Mystics, Mavericks and Merrymakers by Stephanie Wellen Levine
Reviewed by Moirae the fates book reviews
From the ardently religious young woman who longs for the life of a male scholar to the young rebel who visits a strip club, smokes pot, and agonizes over her loss of faith to the proud Lubavitcher with a desire for a high-powered career, Stephanie Wellen Levine provides a rare glimpse into the inner worlds and daily lives of these Hasidic girls.
Lubavitcher Hasidim are famous for their efforts to inspire secular Jews to become more observant and for their messianic fervor. Strict followers of Orthodox Judaism, they maintain sharp gender-role distinctions.
Levine spent a year living in the Lubavitch community of Crown Heights, Brooklyn, participating in the rhythms of Hasidic girlhood. Drawing on many intimate hours among Hasidim and over 30 in-depth interviews, Mystics, Mavericks, and Merrymakers offers rich portraits of individual Hasidic young women and how they deal with the conflicts between the regimented society in which they live and the pull of mainstream American life.
This superbly crafted book offers intimate stories from Hasidic teenagers' lives, providing an intriguing twist to a universal theme: the struggle to grow up and define who we are within the context of culture, family, and life-driving beliefs. (Synopsis provided by Amazon)
I read this one as I have a friend who is Chabad Lubavitch and she is from Crown Heights. I wanted to learn more about her community as Chabad is very different from Messianic.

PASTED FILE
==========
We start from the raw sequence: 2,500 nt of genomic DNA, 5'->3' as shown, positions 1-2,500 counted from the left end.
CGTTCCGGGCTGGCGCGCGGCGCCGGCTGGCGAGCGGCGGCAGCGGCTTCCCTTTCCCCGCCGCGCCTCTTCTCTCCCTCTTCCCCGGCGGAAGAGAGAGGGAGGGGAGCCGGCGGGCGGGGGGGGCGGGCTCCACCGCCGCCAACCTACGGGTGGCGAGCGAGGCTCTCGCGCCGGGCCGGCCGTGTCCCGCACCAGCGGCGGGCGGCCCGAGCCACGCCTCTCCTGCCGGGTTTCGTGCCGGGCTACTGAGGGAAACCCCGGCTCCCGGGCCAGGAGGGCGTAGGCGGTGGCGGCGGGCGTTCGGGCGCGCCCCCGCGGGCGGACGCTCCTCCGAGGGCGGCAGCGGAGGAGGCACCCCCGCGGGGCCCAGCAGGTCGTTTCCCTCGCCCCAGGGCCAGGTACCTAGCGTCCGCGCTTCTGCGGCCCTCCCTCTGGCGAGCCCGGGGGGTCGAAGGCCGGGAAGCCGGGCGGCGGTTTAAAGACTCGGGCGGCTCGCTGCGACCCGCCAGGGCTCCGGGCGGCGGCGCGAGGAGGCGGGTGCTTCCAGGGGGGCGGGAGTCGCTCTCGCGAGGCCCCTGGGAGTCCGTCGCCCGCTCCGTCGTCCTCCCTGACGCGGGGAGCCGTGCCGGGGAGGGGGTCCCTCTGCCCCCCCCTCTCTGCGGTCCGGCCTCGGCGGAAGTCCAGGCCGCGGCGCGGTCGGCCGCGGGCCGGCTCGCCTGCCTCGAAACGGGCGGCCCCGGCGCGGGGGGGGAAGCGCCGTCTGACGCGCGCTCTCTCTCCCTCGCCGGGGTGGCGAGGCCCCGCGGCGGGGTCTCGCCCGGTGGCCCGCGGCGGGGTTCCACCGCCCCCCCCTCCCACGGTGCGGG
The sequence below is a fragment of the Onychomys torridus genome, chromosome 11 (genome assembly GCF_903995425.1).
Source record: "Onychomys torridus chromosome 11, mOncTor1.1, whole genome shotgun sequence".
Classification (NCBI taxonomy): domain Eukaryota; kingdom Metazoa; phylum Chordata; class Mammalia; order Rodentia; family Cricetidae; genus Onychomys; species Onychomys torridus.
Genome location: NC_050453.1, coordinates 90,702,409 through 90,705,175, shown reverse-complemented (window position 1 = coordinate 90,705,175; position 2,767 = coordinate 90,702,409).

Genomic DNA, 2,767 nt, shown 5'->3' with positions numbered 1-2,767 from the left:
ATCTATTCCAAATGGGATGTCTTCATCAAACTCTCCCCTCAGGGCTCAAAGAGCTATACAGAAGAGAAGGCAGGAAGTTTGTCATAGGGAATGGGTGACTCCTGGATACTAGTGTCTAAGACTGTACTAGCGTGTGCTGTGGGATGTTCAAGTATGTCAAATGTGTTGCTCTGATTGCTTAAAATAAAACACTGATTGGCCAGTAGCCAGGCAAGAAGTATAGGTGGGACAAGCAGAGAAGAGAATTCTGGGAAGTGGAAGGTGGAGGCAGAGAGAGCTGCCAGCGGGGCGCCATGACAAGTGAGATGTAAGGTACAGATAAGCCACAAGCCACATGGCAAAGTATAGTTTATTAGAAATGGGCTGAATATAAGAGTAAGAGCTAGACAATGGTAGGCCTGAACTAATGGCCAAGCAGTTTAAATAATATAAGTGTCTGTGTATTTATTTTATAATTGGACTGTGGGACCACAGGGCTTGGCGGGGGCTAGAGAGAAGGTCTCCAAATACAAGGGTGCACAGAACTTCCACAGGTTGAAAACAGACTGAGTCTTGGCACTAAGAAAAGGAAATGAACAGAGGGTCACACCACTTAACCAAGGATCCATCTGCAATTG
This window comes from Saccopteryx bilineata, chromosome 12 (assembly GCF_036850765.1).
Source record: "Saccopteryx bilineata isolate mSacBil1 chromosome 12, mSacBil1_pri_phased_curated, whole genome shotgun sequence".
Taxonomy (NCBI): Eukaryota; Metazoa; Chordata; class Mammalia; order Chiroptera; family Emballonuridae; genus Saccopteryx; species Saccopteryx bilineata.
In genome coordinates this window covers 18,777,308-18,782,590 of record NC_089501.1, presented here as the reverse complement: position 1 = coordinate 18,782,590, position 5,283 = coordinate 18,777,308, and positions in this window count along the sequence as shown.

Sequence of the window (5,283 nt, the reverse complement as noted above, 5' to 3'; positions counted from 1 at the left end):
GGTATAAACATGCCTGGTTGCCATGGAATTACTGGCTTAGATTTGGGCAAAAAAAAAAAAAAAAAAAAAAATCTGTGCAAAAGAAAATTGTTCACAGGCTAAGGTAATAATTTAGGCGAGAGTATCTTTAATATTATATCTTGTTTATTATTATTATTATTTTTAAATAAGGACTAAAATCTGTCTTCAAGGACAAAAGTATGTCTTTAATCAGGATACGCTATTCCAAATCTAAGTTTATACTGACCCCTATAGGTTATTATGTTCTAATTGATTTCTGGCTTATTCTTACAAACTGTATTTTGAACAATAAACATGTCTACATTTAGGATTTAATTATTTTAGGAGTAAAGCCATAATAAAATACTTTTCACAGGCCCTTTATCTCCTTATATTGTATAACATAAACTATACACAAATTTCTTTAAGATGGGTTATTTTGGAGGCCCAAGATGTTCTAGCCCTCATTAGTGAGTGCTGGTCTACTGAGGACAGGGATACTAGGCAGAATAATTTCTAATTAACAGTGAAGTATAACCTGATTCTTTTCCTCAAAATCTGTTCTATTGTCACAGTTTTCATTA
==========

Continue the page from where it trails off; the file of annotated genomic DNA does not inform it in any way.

While reading this book I learned that the extreame kindness is an attribute for the whole group. I have met a few others who are Chabad and every single one of them has been such a genuine and kind person. This book shows how that is a staple in that community.
Each of the ladies in that were interviewed in this book were very different. There was one girl who questioned her community and her religion, I found her story to be the most interesting in its own way, I wanted to know why she had questions why no one would answer the questions. I didn't get all the answers to her story that I wanted sadly.
I did enjoy how Levine describes how she went back to talk to one of the girls to get her to sign a release so that her story could be used. I was interested to see how the more "free" girls of the book had changed so much.
Of course all of the girls are not called by their actual names in the book to protect their identities.
If you are interested in the Chabad community and want to know more I would encourage you to read this book.